A SCYTHIAN GOLD TORQUE
CIRCA 5TH CENTURY B.C.
Of massive proportions, formed from a solid rod, circular in section, tapering slightly towards the terminals, each hammered flat and joined at the broad end, the outer face of each ornamented with three long tongue-shaped petals outlined by two deep grooves
15 in. (38.1 cm.) wide; 2314.5 gr. (81.64 oz.)
Acquired by the grandfather of the current owner, Nevada, 1927; thence by descent.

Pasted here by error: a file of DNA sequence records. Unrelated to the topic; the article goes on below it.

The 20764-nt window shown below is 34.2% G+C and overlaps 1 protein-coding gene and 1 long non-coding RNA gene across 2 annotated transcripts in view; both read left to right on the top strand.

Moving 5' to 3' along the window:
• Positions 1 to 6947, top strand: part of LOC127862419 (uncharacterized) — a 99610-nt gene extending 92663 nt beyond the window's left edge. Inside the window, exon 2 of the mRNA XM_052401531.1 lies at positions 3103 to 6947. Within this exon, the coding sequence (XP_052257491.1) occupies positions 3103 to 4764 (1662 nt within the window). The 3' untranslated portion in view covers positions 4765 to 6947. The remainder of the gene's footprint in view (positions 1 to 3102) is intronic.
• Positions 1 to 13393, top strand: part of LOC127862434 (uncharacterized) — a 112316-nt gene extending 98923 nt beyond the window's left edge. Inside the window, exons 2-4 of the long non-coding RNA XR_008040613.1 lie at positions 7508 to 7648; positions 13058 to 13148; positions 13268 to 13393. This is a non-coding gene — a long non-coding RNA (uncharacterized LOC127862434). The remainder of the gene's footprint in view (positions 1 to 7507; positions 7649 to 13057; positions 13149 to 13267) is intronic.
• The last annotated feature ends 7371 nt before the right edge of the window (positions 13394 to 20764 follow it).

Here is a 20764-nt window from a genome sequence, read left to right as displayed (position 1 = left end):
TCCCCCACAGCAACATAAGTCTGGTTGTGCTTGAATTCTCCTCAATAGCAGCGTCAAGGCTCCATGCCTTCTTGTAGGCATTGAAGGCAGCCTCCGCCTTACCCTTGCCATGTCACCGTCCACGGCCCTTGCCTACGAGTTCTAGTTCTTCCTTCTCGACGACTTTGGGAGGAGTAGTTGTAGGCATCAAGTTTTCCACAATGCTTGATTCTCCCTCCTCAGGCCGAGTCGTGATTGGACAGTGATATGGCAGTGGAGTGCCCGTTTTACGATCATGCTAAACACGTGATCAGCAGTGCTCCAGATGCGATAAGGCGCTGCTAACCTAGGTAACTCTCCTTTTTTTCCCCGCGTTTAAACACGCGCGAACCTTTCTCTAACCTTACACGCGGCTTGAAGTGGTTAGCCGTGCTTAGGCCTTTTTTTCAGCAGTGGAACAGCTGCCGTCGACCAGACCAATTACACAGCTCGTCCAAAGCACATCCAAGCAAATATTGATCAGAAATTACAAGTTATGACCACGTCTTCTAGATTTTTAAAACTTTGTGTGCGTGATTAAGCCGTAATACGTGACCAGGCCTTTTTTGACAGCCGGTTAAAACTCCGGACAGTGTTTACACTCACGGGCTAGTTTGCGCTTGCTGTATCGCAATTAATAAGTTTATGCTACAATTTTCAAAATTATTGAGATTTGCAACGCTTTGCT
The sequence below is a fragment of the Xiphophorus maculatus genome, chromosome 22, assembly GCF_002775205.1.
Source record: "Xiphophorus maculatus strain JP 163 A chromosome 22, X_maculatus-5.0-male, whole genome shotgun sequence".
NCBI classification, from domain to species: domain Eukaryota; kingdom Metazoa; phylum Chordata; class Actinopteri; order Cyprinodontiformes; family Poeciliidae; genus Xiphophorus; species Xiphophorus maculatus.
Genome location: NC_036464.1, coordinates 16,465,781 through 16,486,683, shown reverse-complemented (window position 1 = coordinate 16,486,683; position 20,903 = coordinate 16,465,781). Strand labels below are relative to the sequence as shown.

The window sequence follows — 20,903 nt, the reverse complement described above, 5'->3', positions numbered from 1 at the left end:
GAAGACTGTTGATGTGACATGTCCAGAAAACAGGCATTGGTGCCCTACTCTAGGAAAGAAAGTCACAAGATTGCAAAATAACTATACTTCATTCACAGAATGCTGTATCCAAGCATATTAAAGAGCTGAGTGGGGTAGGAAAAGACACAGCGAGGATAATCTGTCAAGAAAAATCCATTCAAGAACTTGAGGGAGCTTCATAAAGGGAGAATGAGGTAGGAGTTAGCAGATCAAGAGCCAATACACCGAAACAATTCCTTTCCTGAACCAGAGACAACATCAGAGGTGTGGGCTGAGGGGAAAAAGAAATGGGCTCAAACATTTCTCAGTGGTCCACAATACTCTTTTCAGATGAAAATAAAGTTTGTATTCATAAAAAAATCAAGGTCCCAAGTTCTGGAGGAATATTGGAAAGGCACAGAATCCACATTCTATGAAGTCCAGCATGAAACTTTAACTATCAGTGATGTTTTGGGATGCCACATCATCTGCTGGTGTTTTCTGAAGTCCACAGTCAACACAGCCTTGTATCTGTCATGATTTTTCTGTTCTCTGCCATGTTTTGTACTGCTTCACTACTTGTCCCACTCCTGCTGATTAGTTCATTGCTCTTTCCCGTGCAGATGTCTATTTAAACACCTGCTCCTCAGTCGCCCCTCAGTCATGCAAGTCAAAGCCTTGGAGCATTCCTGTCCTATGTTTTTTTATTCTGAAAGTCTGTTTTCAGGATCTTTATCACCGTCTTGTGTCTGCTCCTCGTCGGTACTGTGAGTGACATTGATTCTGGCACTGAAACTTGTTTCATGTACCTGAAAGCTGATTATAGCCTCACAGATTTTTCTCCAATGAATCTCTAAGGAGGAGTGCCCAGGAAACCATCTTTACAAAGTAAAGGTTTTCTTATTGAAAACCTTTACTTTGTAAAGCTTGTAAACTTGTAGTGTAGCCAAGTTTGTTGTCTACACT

Scythian gold torques take many forms, ranging from simple pennanular rings to elaborate spiral hoops ornamented along their lengths and finished with animal-form terminals (for a pennanular torque see no. 226, no. 9a in Parzinger, et al., Im Zeichen Des Goldenen Greifen: Königsgräber Der Skythen; for an elaborate one see p. 263, no. 2a). The massive scale of the present example suggests that it was not designed to be worn, and so more likely served as a votive offering to a deity. The quantity of the gold required for this torque indicates the high status of its ancient owner. The form but not the scale is exactly matched by the torque with plain terminals from the hoard of Scythian gold found at Vettersfelde in Germany in 1882 (see p. 324, no. 6 in Parzinger, op. cit.).